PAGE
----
The ICC World Cup 2019 finally got the thriller that it so desperately needed and a magnificent under-pressure hundred only made it that much better. The South Africa-New Zealand game at Edgbaston went right down to the wire, and it was Kiwi captain Kane Williamson’s classy unbeaten hundred that clinched the game for New Zealand and ended in absolute heartbreak for South Africa. It was an important game for the Proteas. They had to win it to stay alive in the tournament. But unfortunately, it was not to be.
On a tight and slow wicket, South Africa could manage 241-6. It was a tricky total as New Zealand struggled to get going in the middle stage and at 137-5 looked to be out of the contest. But Williamson played outstandingly well with Colin De Grandhomme and crafted a hundred for the ages.
Run-scoring wasn’t easy as the ball was gripping the surface, and the South African seamers were using the slow off-cutters well. Williamson too struggled for a large part in his innings and was visibly frustrated as he couldn’t score runs, kept hitting the ball to the fielders and had a lot of dots to his name. But he didn’t panic, soaked in the pressure and didn’t give his wicket away. With singles and twos and a few hours here and there, Williamson quietly brought the target down.
With the Kiwis needing 12 off the last seven deliveries, Williamson guided a slower one deftly away past the man at short third for a four. Then, in the second ball of the previous over, he bent down and slogged one over deep mid-wicket for a six to bring his century and cut the next ball past point to deliver a thrilling victory for New Zealand.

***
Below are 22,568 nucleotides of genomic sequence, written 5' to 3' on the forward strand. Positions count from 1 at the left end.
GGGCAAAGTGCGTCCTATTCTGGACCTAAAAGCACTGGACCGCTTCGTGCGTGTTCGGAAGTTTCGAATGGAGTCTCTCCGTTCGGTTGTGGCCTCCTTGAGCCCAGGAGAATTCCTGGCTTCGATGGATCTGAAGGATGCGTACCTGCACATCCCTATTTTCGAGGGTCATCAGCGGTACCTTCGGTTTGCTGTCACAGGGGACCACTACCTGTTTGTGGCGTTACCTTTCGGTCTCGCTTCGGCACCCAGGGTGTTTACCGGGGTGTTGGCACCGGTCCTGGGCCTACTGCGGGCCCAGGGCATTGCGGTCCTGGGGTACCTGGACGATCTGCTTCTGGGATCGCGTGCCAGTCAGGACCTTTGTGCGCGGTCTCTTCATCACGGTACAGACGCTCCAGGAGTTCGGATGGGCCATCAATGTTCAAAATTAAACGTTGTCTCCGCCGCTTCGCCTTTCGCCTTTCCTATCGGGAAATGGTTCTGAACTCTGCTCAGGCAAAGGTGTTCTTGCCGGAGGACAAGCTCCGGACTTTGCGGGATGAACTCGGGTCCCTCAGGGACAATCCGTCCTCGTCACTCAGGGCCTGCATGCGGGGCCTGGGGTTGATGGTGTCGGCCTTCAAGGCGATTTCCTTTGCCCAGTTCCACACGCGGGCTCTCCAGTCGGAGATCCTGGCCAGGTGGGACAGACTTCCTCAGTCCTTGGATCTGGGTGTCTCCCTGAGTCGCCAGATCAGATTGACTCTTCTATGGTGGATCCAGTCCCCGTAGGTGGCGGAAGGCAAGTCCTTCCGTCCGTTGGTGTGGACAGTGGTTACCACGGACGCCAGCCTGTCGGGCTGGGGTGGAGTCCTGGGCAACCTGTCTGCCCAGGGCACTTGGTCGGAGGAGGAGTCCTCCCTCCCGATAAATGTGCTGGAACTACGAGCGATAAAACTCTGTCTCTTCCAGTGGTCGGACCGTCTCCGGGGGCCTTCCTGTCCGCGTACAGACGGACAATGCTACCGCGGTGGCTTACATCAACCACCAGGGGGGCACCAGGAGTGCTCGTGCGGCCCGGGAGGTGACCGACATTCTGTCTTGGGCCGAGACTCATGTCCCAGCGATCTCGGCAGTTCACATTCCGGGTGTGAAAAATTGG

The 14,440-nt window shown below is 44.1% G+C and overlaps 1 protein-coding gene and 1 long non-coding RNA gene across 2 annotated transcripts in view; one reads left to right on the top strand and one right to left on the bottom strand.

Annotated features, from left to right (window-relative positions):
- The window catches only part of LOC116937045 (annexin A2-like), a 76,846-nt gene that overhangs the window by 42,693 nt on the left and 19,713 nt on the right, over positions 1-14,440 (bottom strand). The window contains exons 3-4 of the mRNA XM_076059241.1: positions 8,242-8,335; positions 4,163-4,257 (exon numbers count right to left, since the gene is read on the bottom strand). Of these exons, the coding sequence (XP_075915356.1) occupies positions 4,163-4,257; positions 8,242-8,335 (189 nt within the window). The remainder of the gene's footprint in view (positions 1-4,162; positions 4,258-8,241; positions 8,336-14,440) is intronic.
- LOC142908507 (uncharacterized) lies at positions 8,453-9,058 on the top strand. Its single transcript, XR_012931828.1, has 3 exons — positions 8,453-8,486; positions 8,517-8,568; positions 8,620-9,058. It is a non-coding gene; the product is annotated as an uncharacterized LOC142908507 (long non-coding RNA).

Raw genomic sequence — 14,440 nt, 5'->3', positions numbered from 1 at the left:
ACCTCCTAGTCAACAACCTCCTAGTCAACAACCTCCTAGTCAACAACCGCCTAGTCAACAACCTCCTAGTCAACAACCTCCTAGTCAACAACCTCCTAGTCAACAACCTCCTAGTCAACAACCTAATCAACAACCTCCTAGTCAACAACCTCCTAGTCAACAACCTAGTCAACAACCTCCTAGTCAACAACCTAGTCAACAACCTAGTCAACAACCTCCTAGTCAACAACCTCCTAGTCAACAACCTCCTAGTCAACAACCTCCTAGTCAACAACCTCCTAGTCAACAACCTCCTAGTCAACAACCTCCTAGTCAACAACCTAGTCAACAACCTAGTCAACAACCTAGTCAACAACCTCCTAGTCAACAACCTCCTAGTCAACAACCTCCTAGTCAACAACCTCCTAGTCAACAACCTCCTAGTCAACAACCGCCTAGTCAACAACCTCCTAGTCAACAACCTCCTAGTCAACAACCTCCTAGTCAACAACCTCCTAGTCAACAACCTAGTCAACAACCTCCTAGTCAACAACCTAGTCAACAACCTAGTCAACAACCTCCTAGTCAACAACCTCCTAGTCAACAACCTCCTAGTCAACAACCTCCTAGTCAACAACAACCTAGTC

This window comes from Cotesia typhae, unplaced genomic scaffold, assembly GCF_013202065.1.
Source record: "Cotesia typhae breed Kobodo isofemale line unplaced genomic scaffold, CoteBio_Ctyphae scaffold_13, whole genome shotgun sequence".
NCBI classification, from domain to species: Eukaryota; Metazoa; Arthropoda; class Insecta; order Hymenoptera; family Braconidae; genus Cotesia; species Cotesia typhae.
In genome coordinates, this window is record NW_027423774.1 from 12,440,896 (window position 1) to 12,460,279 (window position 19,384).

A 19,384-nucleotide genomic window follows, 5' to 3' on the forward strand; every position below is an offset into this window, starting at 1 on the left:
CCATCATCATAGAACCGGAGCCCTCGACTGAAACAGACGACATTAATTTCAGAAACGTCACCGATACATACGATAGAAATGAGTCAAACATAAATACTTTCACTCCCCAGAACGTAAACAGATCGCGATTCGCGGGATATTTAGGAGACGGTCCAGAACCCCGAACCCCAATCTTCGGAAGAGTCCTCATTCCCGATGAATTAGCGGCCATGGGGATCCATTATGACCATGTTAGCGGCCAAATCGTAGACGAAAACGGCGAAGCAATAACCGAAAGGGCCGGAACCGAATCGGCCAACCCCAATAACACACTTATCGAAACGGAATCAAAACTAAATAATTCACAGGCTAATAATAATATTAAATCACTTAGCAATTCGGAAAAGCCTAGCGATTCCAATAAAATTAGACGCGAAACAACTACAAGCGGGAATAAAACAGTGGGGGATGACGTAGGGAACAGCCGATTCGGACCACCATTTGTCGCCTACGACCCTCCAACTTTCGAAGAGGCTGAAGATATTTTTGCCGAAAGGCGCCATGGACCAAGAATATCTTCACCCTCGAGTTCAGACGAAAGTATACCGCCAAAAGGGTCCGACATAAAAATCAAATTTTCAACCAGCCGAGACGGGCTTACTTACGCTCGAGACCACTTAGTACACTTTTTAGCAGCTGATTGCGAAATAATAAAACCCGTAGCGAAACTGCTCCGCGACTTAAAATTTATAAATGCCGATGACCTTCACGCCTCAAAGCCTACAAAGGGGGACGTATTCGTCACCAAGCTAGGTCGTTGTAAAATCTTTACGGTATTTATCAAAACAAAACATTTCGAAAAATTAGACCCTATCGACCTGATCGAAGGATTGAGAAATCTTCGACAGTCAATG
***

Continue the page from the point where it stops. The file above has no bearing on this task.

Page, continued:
Williamson remained unbeaten on a beautiful 106 off 138 balls with nine fours and a six – his first century in the World Cup. It was a masterful effort, sort of a throwback to the early 90s where each run was earned. In a tournament where there has been a flurry of fours and sixes, Williamson’s slow and steady effort on a very tough pitch came as a breath of fresh air. It was indeed the knock of the tournament so far.
The Kiwi captain’s majestic performance has earned him plaudits from the world over and rightly so. Former New Zealand captain Jeremy Coney correctly assessed Williamson’s sterling effort.
“It was a mental quality from Kane Williamson today. He didn’t look comfortable, couldn’t play the shots he likes to play, and he was frustrated,” Coney was quoted as saying. “He had to battle the demons in himself. He trusted his instinct that he could do it and the four down to the third man in the penultimate over was crucial. He taught his team a lot today.”
Kane Williamson has proven once again that if pressure is the yardstick, he is the best batsman of this generation, especially when it comes to batting on tough wickets. He did it against Australia in Auckland in the 2015 World Cup, and he has done it again in the current edition. Williamson might not have the flourish of Virat Kohli or the brute power of Jos Butler, but he certainly is all class. And sometimes that matters the most.